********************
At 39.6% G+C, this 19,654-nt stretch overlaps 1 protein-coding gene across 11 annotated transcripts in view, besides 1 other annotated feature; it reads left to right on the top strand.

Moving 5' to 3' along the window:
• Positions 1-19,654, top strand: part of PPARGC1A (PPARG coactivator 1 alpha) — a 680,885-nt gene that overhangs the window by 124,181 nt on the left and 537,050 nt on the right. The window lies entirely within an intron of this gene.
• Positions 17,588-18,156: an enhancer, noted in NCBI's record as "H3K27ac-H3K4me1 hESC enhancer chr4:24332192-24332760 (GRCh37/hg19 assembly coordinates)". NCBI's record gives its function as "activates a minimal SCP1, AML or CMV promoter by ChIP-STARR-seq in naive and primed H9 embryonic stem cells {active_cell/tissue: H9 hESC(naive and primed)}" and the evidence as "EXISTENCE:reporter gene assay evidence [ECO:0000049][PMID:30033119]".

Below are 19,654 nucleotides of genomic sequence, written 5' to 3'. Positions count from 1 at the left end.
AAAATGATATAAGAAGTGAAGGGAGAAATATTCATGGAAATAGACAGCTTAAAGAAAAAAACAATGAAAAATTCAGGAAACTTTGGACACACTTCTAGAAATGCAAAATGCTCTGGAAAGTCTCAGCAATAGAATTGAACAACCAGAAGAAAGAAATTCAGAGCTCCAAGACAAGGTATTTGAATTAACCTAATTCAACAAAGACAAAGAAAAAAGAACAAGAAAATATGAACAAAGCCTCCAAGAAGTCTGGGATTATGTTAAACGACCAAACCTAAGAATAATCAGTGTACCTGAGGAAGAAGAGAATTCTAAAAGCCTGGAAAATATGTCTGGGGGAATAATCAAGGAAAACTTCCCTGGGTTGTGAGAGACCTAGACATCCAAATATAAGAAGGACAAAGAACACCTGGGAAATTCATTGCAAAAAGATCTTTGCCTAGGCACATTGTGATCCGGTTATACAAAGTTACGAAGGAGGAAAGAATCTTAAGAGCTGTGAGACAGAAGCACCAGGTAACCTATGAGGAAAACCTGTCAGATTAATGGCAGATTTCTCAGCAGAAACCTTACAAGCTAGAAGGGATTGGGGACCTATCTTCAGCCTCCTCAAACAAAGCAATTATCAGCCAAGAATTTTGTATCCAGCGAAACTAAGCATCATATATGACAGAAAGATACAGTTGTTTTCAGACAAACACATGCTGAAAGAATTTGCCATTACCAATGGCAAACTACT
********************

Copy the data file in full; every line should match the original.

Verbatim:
At 39.6% G+C, this 19,654-nt stretch overlaps 1 protein-coding gene across 11 annotated transcripts in view, besides 1 other annotated feature; it reads left to right on the top strand.

Moving 5' to 3' along the window:
• Positions 1-19,654, top strand: part of PPARGC1A (PPARG coactivator 1 alpha) — a 680,885-nt gene that overhangs the window by 124,181 nt on the left and 537,050 nt on the right. The window lies entirely within an intron of this gene.
• Positions 17,588-18,156: an enhancer, noted in NCBI's record as "H3K27ac-H3K4me1 hESC enhancer chr4:24332192-24332760 (GRCh37/hg19 assembly coordinates)". NCBI's record gives its function as "activates a minimal SCP1, AML or CMV promoter by ChIP-STARR-seq in naive and primed H9 embryonic stem cells {active_cell/tissue: H9 hESC(naive and primed)}" and the evidence as "EXISTENCE:reporter gene assay evidence [ECO:0000049][PMID:30033119]".

Below are 19,654 nucleotides of genomic sequence, written 5' to 3'. Positions count from 1 at the left end.
AAAATGATATAAGAAGTGAAGGGAGAAATATTCATGGAAATAGACAGCTTAAAGAAAAAAACAATGAAAAATTCAGGAAACTTTGGACACACTTCTAGAAATGCAAAATGCTCTGGAAAGTCTCAGCAATAGAATTGAACAACCAGAAGAAAGAAATTCAGAGCTCCAAGACAAGGTATTTGAATTAACCTAATTCAACAAAGACAAAGAAAAAAGAACAAGAAAATATGAACAAAGCCTCCAAGAAGTCTGGGATTATGTTAAACGACCAAACCTAAGAATAATCAGTGTACCTGAGGAAGAAGAGAATTCTAAAAGCCTGGAAAATATGTCTGGGGGAATAATCAAGGAAAACTTCCCTGGGTTGTGAGAGACCTAGACATCCAAATATAAGAAGGACAAAGAACACCTGGGAAATTCATTGCAAAAAGATCTTTGCCTAGGCACATTGTGATCCGGTTATACAAAGTTACGAAGGAGGAAAGAATCTTAAGAGCTGTGAGACAGAAGCACCAGGTAACCTATGAGGAAAACCTGTCAGATTAATGGCAGATTTCTCAGCAGAAACCTTACAAGCTAGAAGGGATTGGGGACCTATCTTCAGCCTCCTCAAACAAAGCAATTATCAGCCAAGAATTTTGTATCCAGCGAAACTAAGCATCATATATGACAGAAAGATACAGTTGTTTTCAGACAAACACATGCTGAAAGAATTTGCCATTACCAATGGCAAACTACT